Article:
If you think relationships are easy, then you're in for some realizations. Your first few months as a couple may be all rainbows and butterflies, but once you finally settle in to the idea that you also have to love each other's quirks and flaws, you'll realize there's more to a relationship than all the sweet parts.
It won't always be a bright, sunny day with your bae, so you have to be ready for those rough times, too. We found a very helpful article on Verily about arguing in a healthy way and we thought we should share the tips with you, too, so you can argue and disagree in a calm, healthy, and mature way. Good luck, Candy Girls!
1. Know how to argue properly.
What you have to remember when you're arguing with your bae: avoid "criticism, contempt, defensiveness, and stonewalling". It's okay to argue and discuss your problems, but you have to do everything with love—gently, warmly—so you don't regret the things you say and end up making the problem even worse.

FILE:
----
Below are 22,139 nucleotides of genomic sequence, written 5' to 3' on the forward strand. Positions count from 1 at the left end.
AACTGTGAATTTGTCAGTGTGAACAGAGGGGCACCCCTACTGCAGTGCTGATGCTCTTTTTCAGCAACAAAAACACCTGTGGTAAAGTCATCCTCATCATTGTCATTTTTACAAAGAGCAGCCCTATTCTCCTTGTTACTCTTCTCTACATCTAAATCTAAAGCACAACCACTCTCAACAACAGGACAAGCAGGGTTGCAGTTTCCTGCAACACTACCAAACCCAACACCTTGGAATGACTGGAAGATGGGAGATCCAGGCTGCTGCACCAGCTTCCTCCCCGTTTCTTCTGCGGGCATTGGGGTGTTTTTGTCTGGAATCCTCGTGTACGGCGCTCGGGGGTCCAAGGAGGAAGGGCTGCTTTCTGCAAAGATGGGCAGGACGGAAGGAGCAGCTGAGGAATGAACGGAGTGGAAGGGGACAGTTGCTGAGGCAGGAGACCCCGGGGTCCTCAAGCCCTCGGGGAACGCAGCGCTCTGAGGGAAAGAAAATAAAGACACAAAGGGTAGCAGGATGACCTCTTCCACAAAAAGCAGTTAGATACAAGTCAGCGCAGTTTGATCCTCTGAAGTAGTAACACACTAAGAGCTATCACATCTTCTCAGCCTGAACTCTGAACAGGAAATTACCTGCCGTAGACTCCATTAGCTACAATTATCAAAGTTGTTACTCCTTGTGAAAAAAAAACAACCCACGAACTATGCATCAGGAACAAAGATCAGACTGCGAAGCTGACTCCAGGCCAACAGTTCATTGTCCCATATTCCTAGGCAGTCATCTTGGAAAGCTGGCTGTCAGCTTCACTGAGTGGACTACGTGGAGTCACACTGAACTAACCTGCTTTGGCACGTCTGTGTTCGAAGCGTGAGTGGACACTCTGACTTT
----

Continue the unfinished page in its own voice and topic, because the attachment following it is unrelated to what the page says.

2. Know how to apologize when your temper gets the best of you.
There are really moments when you won't be able to hold yourself together and your anger in. When times like that happen, apologize and do it right away.
3. Don't be afraid to ask for a few moments of silence.
If you think that a few minutes of silence would be good for you so you can think things over, don't be afraid to ask your bae for that. Go for a drive, breathe in and breathe out for a few minutes, or do something that will help you relax so you can compose yourself and address your argument better.
4. Remember that your bae is not the problem.
Avoid blaming him for your fight. Instead of telling him what he did or did not do, externalize your problems. This will save you from pointing fingers and making your bae feel like he's not living up to your expectations.
5. Don't forget to address the argument as a couple.
Whatever happens, go through it together. Don't leave your bae alone to figure out how to address the issue because you're in the relationship together. Tell him how you're willing to adjust and work on it instead of imposing on the things he's supposed to do next time.